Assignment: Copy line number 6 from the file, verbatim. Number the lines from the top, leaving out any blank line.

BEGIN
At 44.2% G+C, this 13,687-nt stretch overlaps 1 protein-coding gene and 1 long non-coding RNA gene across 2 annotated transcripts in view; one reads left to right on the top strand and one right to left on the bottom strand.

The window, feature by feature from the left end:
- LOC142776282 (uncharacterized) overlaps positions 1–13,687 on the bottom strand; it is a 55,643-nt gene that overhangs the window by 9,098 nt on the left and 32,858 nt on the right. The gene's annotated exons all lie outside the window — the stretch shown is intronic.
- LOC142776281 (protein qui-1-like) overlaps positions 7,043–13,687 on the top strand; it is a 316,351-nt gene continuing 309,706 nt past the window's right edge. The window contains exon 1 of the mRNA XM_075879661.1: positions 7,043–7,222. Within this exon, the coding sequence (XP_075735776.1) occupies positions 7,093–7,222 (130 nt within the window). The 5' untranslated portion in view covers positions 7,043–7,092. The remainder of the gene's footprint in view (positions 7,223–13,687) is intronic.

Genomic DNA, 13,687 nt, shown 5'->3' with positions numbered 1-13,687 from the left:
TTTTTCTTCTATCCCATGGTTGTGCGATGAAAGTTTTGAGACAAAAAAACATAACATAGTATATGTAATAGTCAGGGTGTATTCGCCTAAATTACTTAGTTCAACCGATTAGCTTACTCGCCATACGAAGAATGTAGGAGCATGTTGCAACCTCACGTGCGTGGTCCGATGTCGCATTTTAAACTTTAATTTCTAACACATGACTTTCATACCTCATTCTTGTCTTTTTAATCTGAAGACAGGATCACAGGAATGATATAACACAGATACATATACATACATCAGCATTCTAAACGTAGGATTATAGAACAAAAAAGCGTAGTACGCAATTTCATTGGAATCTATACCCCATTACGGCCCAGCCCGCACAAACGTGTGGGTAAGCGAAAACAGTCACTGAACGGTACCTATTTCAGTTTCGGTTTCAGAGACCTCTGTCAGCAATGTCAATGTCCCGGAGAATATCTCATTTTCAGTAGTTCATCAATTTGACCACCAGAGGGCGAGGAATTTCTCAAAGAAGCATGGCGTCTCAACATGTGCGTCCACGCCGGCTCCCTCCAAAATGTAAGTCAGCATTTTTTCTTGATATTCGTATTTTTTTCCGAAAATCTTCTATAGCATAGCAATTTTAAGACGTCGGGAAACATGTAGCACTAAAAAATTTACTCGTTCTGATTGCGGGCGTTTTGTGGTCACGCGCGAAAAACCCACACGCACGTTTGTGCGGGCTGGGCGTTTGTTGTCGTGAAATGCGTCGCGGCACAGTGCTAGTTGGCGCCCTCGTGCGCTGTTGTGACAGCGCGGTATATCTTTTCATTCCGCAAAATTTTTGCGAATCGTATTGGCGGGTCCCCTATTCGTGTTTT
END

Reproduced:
TTTTTCTTCTATCCCATGGTTGTGCGATGAAAGTTTTGAGACAAAAAAACATAACATAGTATATGTAATAGTCAGGGTGTATTCGCCTAAATTACTTAGTTCAACCGATTAGCTTACTCGCCATACGAAGAATGTAGGAGCATGTTGCAACCTCACGTGCGTGGTCCGATGTCGCATTTTAAACTTTAATTTCTAACACATGACTTTCATACCTCATTCTTGTCTTTTTAATCTGAAGACAGGATCACAGGAATGATATAACACAGATACATATACATACATCAGCATTCTAAACGTAGGATTATAGAACAAAAAAGCGTAGTACGCAATTTCATTGGAATCTATACCCCATTACGGCCCAGCCCGCACAAACGTGTGGGTAAGCGAAAACAGTCACTGAACGGTACCTATTTCAGTTTCGGTTTCAGAGACCTCTGTCAGCAATGTCAATGTCCCGGAGAATATCTCATTTTCAGTAGTTCATCAATTTGACCACCAGAGGGCGAGGAATTTCTCAAAGAAGCATGGCGTCTCAACATGTGCGTCCACGCCGGCTCCCTCCAAAATGTAAGTCAGCATTTTTTCTTGATATTCGTATTTTTTTCCGAAAATCTTCTATAGCATAGCAATTTTAAGACGTCGGGAAACATGTAGCACTAAAAAATTTACTCGTTCTGATTGCGGGCGTTTTGTGGTCACGCGCGAAAAACCCACACGCACGTTTGTGCGGGCTGGGCGTTTGTTGTCGTGAAATGCGTCGCGGCACAGTGCTAGTTGGCGCCCTCGTGCGCTGTTGTGACAGCGCGGTATATCTTTTCATTCCGCAAAATTTTTGCGAATCGTATTGGCGGGTCCCCTATTCGTGTTTT